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From: Per Bothner <>
Subject: match form as a generalization of case
Date: Sun, 22 Jan 2017 04:36:00 -0000	[thread overview]
Message-ID: <> (raw)
In-Reply-To: <>

I checked into the invoke branch a new 'match' form.
(Actually, it was there before, but was broken.)
I also checked some pattern extension to make match more useful, and

If you want to try it out without re-building form git,
you can try this:

That zip file includes the documentation, which you can browse
with the command:
   kawa-2.91_invoke/bin/kawa --browse-manual

Here are the highlights.  Note also that lambda and let forms
both take PATTERNs now.

      The ‘match’ form is a generalization of ‘case’ using PATTERNs,
           MATCH-CLAUSE ::=
             ‘(’ PATTERN [GUARD] BODY ‘)’
      The MATCH-KEY is evaluated, Then the MATCH-CLAUSEs are tried in
      order.  The first MATCH-CLAUSE whose PATTERN matches (and the
      GUARD, if any, is true), is selected, and the corresponding BODY
      evaluated.  It is an error if no MATCH-CLAUSE matches.
           (match value
             (0 (found-zero))
             (x #if (> x 0) (found-positive x))
             (x #if (< x 0) (found-negative x))
             (x::symbol (found-symbol x))
             (_ (found-other)))

      One ‘case’ feature is not (yet) directly supported by ‘match’:
      Matching against a list of values.  However, this is easy to
      simulate using a guard using ‘memq’, ‘memv’, or ‘member’:
           ;; compare similar example under case
           (match (car '(c d))
             (x #!if (memv x '(a e i o u)) ’vowel)
             (x #!if (memv x '(w y)) ’semivowel)
             (x x))

8.3.1 Patterns

The usual way to bind variables is to match an incoming value against a
“pattern”.  The pattern contains variables that are bound to some value
derived from the value.
      (! [x::double y::double] (some-expression))
In the above example, the pattern ‘[x::double y::double]’ is matched
against the incoming value that results from evaluating
‘(some-expression)’.  That value is required to be a two-element
sequence.  Then the sub-pattern ‘x::double’ is matched against element 0
of the sequence, which means it is coerced to a ‘double’ and then the
coerced value is matched against the sub-pattern ‘x’ (which trivially
succeeds).  Similarly, ‘y::double’ is matched against element 1.

The syntax of patterns is a work-in-progress.  (The focus until now has
been in designing and implementing how patterns work in general, rather
than the details of the pattern syntax.)

        | ‘_’
        | ‘’’DATUM
        | PATTERN ‘::’ TYPE
        | ‘[’ LPATTERN^{*} ‘]’
        | ‘@’ PATTERN
        | PATTERN ‘...’
        | GUARD
          BOOLEAN | number | CHARACTER | STRING
      GUARD ::= ‘#!if’ EXPRESSION

This is how the specific patterns work:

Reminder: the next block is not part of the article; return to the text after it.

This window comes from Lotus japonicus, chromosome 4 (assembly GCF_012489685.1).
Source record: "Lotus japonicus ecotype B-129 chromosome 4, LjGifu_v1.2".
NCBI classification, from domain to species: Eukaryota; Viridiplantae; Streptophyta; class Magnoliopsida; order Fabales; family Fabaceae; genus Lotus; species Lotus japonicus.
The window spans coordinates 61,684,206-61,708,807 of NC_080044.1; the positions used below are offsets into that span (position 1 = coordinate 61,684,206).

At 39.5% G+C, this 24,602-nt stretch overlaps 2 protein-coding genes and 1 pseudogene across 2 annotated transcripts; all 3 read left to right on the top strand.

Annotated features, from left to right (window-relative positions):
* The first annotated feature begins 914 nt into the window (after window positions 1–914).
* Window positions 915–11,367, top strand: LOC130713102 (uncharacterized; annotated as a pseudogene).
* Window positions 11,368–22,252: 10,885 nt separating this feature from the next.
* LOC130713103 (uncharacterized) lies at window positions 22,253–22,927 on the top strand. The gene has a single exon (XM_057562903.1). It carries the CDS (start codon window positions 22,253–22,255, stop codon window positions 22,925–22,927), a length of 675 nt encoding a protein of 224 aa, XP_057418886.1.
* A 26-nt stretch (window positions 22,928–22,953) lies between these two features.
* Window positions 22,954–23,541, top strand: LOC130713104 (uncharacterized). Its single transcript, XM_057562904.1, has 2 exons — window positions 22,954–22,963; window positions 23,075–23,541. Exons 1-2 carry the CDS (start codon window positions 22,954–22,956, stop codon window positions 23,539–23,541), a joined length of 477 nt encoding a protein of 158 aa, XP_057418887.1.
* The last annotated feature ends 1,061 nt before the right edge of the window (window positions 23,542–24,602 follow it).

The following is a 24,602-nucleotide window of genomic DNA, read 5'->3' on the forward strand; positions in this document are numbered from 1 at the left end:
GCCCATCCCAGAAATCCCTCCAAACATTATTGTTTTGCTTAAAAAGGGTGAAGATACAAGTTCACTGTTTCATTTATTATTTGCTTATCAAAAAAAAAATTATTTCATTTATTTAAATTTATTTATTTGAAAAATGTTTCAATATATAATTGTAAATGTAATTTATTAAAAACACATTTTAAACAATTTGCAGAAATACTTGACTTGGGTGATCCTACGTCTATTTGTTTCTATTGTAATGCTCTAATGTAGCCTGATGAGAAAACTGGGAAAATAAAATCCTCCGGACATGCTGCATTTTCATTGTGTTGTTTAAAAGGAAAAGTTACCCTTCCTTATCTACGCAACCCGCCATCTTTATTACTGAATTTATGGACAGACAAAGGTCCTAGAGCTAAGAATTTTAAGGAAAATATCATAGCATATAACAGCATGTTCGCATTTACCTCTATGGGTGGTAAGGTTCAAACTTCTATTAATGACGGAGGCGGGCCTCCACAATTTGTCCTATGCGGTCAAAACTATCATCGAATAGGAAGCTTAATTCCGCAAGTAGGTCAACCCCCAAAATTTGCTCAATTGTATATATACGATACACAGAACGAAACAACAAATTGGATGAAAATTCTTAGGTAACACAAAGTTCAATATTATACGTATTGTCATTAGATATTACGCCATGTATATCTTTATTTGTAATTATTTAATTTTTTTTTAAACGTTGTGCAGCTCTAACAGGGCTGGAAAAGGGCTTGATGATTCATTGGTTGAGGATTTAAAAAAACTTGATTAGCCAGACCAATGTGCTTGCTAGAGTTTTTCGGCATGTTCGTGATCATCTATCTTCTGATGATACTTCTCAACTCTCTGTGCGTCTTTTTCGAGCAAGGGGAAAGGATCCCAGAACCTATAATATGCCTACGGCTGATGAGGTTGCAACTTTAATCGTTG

This is the simplest and most common form of pattern.  The
      IDENTIFIER is bound to a new variable that is initialized to the
      incoming value.

      This pattern just discards the incoming value.  It is equivalent to
      a unique otherwise-unused IDENTIFIER.

      Matches if the value is ‘equal?’ to the PATTERN-LITERAL.

      Matches if the value is ‘equal?’ to the quoted DATUM.

      The incoming value is coerced to a value of the specified TYPE, and
      then the coerced value is matched against the sub-PATTERN.  Most
      commonly the sub-PATTERN is a plain IDENTIFIER, so the latter match
      is trivial.

‘[’ LPATTERN^{*} ‘]’
      The incoming value must be a sequence (a list, vector or similar).
      In the case where each sub-pattern is a plain PATTERN, then the
      number of sub-patterns must match the size of the sequence, and
      each sub-pattern is matched against the corresponding element of
      the sequence.  More generally, each sub-pattern may match zero or
      more consequtive elements of the incoming sequence.

      No incoming value is used.  Instead the EXPRESSION is evaluated.
      If the result is true, matching succeeds (so far); otherwise the
      match fails.  This form is called a “guard”

	--Per Bothner

  reply	other threads:[~2017-01-22  4:36 UTC|newest]

Thread overview: 11+ messages / expand[flat|nested]  mbox.gz  Atom feed  top
2017-01-17 10:07 behavior of CASE with strings PART 2 Damien MATTEI
2017-01-17 13:24 ` Per Bothner
2017-01-17 15:57   ` Jamison Hope
2017-01-18  6:37     ` Per Bothner
2017-01-19  4:53       ` Per Bothner
2017-01-19 10:04         ` Damien MATTEI
2017-01-19 16:00           ` Per Bothner
2017-01-21  9:47         ` Damien Mattei
2017-01-22  4:36           ` Per Bothner [this message]
2017-01-23 22:12             ` match form as a generalization of case Damien Mattei
2017-01-23 22:27               ` Per Bothner

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